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Do the biodiversity economy and the doughnut economy lead the way to a sustainable future?


In early February the comprehensive Dasgupta Review The Economics of Biodiversity was released by the United Kingdom’s government, exploring the significant impact of biodiversity and natural capital.

The review proposes methodologies for including the intrinsic value of nature as an asset, such as the inclusion of the contributions of nature in sustainable GDP growth estimates by incorporating parameters such as resources extracted, degree of sea and landscapes exploited, ecosystem services, climate change, habitat degradation and pollution.

Given the historical depreciation of these assets in many habitats we cannot use the current status of exhausted nature as a valid baseline. To ensure global economic progress without compromising biodiversity we first need to rebalance nature’s supply and demand. We must factor in these non-fungible assets and acknowledge that we all lose when we push habitats beyond what is ecologically and environmentally safe.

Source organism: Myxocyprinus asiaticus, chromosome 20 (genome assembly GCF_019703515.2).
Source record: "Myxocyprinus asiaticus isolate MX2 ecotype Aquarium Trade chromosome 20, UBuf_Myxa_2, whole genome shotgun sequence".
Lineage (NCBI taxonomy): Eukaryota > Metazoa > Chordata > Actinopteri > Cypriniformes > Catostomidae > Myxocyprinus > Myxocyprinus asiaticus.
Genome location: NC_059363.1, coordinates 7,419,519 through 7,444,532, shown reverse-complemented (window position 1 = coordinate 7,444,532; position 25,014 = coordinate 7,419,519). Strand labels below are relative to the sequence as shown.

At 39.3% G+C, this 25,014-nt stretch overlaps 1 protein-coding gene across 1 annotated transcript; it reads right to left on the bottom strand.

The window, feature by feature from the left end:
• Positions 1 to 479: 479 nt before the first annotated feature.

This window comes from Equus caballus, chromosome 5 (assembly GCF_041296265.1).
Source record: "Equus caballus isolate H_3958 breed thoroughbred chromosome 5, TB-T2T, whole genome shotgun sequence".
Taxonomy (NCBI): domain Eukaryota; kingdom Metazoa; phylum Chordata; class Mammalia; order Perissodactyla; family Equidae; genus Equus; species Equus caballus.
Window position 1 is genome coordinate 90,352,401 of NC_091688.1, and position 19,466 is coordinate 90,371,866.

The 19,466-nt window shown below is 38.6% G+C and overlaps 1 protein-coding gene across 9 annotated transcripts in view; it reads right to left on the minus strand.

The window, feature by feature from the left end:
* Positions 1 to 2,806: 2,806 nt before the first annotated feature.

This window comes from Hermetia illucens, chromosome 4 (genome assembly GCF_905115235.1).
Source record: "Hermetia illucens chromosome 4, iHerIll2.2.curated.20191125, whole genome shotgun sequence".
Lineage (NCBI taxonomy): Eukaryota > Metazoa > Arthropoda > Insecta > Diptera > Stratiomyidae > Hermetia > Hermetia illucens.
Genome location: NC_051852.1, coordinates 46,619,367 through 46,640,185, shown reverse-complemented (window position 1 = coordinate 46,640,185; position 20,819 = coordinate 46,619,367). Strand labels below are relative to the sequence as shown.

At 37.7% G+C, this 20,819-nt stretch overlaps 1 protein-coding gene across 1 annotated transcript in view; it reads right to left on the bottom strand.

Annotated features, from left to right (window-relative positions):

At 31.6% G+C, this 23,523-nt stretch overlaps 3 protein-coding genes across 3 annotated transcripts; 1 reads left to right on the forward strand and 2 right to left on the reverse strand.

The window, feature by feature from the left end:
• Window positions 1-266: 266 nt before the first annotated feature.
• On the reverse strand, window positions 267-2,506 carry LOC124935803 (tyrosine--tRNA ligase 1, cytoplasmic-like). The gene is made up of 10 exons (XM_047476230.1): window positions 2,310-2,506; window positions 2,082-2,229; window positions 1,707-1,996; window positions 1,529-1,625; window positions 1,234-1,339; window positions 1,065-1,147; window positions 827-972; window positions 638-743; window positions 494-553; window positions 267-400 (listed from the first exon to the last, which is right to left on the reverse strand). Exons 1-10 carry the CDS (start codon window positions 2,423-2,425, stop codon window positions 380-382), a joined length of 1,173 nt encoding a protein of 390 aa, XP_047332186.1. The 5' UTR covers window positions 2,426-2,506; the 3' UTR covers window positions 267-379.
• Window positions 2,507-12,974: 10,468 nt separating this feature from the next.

This devastating trend is well documented by the ~40 decline in natural capital value per person between 1992 and 2014 (2), and the IPBES global assessment report for biodiversity and ecosystem services from 2019 projecting a loss of one million species over the next decades.

Living on the edge or beyond this tipping point is no longer an option with only one earth […]

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